Ucluelet is hosting the largest Tourism Vancouver Island conference in history right now.
Over 175 delegates representing the Island’s tourism gamut from accommodations to restaurants to experience providers have descended on Ucluelet to network, collaborate and experience what the town has to offer from Oct. 4-6.
“This is a record breaking year,” TVI’s trade and media specialist Heather McEachen told the Westerly News.
“This is the most registrations we’ve ever had for any of our Tourism Vancouver Island conferences so we’re very excited.”
She said Ucluelet has not hosted a Tourism Vancouver Island conference in recent memory but put forward an attractive proposal to cement itself as the perfect host community this year.
“They put in an amazing bid, leading with the Black Rock Resort which is a top notch phenomenal hotel and the community centre being able to accommodate all the people that we have attending,” McEachen said adding Tourism Ucluelet was solid to work with.
“Their excitement and their passion and how eager they are to showcase that destination also helped seal the bid.”
She said networking is the biggest draw for the conference as various stakeholders collaborate, learn from each other and create partnerships.
She said it’s important for the Island’s destinations to collaborate and market in unison as teammates rather than opponents jockeying for tourism numbers.
“It’s always about working together as a destination,” she said. “We’re competing a little bit against each other but i think it’s more important that we work within each other to really support it overall.”
Tuesday night saw a welcome reception hosted by Black Rock Resort and Wednesday’s itinerary included several key speakers and conversations around the issues facing tourism.
She said finding and keeping staff is a key issue facing the industry as well as maintaining unified messaging that creates consistent stories for tourists to share about their Island experiences.
“One thing that’s so great about Vancouver Island is that we have so many distinct activities that you can only do on Vancouver Island,” she said citing surfing and wildlife watching as unique local draws.
“Picking up on those things that you can do in your area that you can’t do in other destinations and that’s how you make yourself stand out.”
She said conversations would also include strategies around convincing visitors to plan ahead rather than trying to score a hotel room at the last minute, a feat no longer possible in Ucluelet or neighbouring Tofino.
The conference’s delegates are also expected to take in the opportunities Ucluelet offers, like paddleboarding, foraging and hiking and McEachen said experiencing Ucluelet’s wares would help out- of-town stakeholders tout the Ucluelet experience to their clients.
“You hear about Tofino quite often, but who knows about the Raven Lady in Ucluelet? Who knows about the amazing Zoe’s Cafe, which is one of my favourite places?” she said.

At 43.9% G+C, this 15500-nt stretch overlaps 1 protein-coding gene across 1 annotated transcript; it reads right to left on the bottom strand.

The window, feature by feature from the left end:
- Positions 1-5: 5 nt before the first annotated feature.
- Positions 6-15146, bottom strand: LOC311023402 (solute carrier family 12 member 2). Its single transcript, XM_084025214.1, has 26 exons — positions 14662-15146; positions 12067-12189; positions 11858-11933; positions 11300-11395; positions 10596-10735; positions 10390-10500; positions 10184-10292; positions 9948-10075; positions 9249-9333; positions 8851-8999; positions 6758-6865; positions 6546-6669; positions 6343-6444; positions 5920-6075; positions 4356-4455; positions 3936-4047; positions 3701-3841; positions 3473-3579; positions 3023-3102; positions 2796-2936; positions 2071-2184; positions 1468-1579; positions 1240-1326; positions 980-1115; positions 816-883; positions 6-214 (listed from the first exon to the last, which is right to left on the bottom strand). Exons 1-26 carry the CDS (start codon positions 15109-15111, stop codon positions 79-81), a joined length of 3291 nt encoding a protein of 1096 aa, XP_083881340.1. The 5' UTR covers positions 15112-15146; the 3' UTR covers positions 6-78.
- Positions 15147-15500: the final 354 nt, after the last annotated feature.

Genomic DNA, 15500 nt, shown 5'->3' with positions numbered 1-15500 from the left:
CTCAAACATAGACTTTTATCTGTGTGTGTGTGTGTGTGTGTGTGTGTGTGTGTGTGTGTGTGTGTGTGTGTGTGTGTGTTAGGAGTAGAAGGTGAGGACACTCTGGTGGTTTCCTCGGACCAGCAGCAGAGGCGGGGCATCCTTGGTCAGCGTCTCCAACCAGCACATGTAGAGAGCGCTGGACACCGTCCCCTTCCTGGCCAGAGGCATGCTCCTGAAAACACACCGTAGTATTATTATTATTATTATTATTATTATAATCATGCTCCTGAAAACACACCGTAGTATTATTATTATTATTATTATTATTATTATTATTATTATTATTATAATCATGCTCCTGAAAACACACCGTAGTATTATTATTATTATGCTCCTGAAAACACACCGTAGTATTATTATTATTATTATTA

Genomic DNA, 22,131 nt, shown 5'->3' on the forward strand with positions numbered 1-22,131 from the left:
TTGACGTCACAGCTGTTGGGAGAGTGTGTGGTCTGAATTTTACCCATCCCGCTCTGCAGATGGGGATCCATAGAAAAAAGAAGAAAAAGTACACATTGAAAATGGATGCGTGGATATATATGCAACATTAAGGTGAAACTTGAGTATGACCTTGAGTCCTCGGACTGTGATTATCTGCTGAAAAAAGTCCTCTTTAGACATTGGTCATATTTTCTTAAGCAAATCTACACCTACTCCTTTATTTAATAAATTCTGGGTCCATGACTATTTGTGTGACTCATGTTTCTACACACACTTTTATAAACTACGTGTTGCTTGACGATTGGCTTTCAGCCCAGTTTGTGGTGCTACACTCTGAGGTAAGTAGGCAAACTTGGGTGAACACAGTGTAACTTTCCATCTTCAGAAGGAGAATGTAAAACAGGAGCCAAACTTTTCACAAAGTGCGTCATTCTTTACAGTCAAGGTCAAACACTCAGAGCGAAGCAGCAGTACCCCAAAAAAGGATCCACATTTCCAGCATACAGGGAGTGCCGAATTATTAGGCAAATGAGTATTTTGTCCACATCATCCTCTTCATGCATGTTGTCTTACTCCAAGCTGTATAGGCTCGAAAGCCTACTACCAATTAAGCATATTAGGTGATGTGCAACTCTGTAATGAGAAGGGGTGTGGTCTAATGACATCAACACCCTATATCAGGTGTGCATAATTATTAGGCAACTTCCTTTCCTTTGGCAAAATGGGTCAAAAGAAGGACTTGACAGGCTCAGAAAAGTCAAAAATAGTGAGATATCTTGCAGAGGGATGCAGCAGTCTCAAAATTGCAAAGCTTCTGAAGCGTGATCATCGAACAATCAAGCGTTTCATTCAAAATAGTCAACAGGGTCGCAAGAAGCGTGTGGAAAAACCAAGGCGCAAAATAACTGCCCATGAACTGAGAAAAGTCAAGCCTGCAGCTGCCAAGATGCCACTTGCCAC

“These are the things that you get to show off that other destinations don’t have so it’s getting people in the tourism industry excited about all your fun things that you can do that people don’t even know about. I think that’s the best thing about having this conference here.”
Tourism Ucluelet’s executive director Denise Stys-Norman told the Westerly the conference presents an opportunity to show off Ucluelet’s friendly and inviting community.
“It shows everybody why this area is so special and why it’s such a pleasure to come out here,” she said.
“It gives us the opportunity to showcase why Ucluelet is a special community.”
She said draws like the Ucluelet Aquarium and Wild Pacific Trail show that tourism opportunities can not only be environmentally sustainable, but increase environmental stewardship.
“The theme of the conference is ‘building sustainable legacies’ and, I think, part of that is to really show that a community can gracefully change from one industry to another and still maintain its integrity and work towards preserving its environment,” she said.
“It can show that, even in a small community, we’re still able to have amazing facilities in the area and be respectful of our surroundings and that’s part of what makes it really special.”
She said Ucluelet has a unique role to play within Vancouver Island’s ensemble cast of environmentally-minded coastal communities.
“Each specific community brings a different diversity of what you’re experiencing. Ucluelet really is that raw, rugged West Coast and, when you come here, it really lends itself to feeling like you are on the edge of Canada,” she said.
“It’s one of those really unique, special places that gives you that raw, rugged natural experience you’re looking for while still having the opportunity to go back and relax in a comfortable setting that makes you feel welcome.”
She added Ucluelet’s friendly local population has buoyed Ucluelet’s reputation as an attractive destination.
“We are a friendly community and that’s what a lot of people have been saying when they come out here. They really appreciate how friendly and warm our community is,” she said.
“The one thing that our community does phenomenally well is it supports events and activities that go on in the area and it really showcases how friendly and welcoming we are…That is a resounding comment that we here time and time again.”